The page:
That does not mean worrying about the future, however! It doesn’t take a rocket scientist to figure out the difference between the expressions “I dread (fill in the blank)” versus “I am looking forward to (fill in the blank)” , but just in case you need a little extra help with those two concepts, here are their definitions:
dread: anticipate with great anticipation and fear; a strong feeling of fear about something that will or might happen.
look forward to: anticipate eagerly; to expect something with pleasure
Looking forward means going forth in life with exuberant curiosity about what might lay around the next proverbial curve of the river or bend in the proverbial road, as did the Vikings (the “job description”, not the culture, remember!). The Havamal, the “sayings of the High One” (i.e., Odin All-Father) given to us in the Codex Regius (13th century AD) has this to say about worrying vs. looking forward to:
The witless man is awake all night,
Thinking of many things;
Care-worn he is when the morning comes,
And his woe is just as it was. –Stanza 23
In other words: worrying is stupid (“the witless man”) and a waste of energy that only makes you tired (“care-worn he is when morning comes”), and accomplishes nothing else (“and his woe is just as it was”). Instead of lying around dreading what’s ahead, or even looking backwards at what’s come before, we should be actively participating in our present, in order to shape our future:
Cattle die, and kinsmen die,
And so one dies one’s self;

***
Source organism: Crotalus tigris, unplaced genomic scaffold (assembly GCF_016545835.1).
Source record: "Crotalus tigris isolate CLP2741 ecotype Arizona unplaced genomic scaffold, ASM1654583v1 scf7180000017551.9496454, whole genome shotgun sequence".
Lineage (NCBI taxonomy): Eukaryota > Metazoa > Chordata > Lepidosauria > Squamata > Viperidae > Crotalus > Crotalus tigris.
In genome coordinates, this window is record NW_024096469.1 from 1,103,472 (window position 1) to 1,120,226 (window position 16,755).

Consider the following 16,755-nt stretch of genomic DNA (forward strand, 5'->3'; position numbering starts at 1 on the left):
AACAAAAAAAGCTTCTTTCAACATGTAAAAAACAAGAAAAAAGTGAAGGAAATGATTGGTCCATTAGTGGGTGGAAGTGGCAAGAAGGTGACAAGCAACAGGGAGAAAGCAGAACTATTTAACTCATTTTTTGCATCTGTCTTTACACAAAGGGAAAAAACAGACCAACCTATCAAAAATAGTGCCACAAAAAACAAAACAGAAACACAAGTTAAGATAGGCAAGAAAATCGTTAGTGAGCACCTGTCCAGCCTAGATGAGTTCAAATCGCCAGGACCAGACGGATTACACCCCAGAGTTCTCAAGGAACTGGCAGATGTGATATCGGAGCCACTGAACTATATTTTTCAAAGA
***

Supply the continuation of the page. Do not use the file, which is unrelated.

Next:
But a noble name will never die,
If good renown one gets.
Cattle die, and kinsmen die,
And so one dies one’s self;
One thing now that never dies,
The fame of a dead man’s deeds.–Havamal, Stanzas 77 and 78
Orlog is fixed, that much we’ve already established. Up til now, however, we’ve focused on how that relates to the past. It also relates to the future: it is certain and unchangable that every man will die. (Take it from somebody who knows that a little too well!) It is what happens between those two fixed points (or, in my case, even after the latter) that matters! In order to gain a noble name, one must get renown, which requires active participation–getting out there and viking in the verb sense of the term. In order to be remembered for one’s “famous deeds”, those deeds actually require doing! Over time (and, I’ll confess, in a lot of ways, I am still learning this), I have come to finally understand that the point of death is not when your physical heart stops beating; it’s when you stop doing things in this world. When you are no longer actively participating in life, whether through constantly looking backwards, or through worrying about forwards, then you are truly dead, whether you’re clinically alive or not.